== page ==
Effectiveness, Longevity, and Complications of Facelift by Barbed Suture Insertion

Aesthet Surg J. 2019 Feb 15;39(3):241-247. doi: 10.1093/asj/sjy042.


Background: Minimally invasive facelift techniques involving barbed suture insertion have become popular among patients who wish to correct facial tissue ptosis.

Objectives: The authors sought to determine the effectiveness, longevity, complications, and postoperative sequelae associated with facelift by means of barbed polydioxanone (PDO) threads.

Methods: A total of 160 consecutive patients who underwent facelift with barbed threads were evaluated retrospectively. For malar augmentation and correction of nasolabial grooves, 2 or 3 PDO threads (23 gauge) were placed per side; for treatment of mandibular lines, 2 to 4 PDO threads (21 gauge) were inserted per side.

Results: Immediately after suture placement and for 1 month postoperatively, patients experienced improvement in facial tissue ptosis. This aesthetic result declined noticeably by 6 months and was absent by 1 year. The overall complication rate in the early postoperative period was 34% (55 of 160 patients). Eighteen patients (11.2%) had superficial displacement of the barbed sutures, 15 (9.4%) experienced transient erythema, 10 (6.2%) had infection, 10 (6.2%) experienced skin dimpling, and 2 (1.2%) had temporary facial stiffness.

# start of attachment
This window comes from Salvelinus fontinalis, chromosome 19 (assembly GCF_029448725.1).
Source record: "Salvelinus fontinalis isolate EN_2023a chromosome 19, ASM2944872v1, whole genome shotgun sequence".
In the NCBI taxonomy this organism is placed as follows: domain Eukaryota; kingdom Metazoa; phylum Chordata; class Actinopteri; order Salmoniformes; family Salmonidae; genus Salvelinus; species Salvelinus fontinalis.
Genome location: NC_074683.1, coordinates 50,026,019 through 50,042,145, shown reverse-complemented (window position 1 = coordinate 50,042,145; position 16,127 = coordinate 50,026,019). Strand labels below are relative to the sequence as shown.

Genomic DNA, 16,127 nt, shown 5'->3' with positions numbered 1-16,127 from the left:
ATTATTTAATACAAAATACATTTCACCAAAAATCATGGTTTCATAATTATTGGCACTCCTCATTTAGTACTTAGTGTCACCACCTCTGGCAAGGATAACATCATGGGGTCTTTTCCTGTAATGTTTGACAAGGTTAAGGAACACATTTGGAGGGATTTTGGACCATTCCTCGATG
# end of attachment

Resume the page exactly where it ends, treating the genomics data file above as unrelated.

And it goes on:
Conclusions: Placement of barbed threads yields instantaneous improvement in facial ptosis that is no longer apparent by 1 year. Given this transient benefit and the complication rate of 34%, we recommend limiting this procedure to patients with contraindications for more invasive facial surgery.

MeSH terms

  • Adult
  • Aged
  • Female
  • Follow-Up Studies
  • Humans
  • Male
  • Middle Aged
  • Minimally Invasive Surgical Procedures / methods*
  • Retrospective Studies
  • Rhytidoplasty / methods*
  • Suture Techniques*
  • Sutures*
  • Time Factors
  • Treatment Outcome
  • Young Adult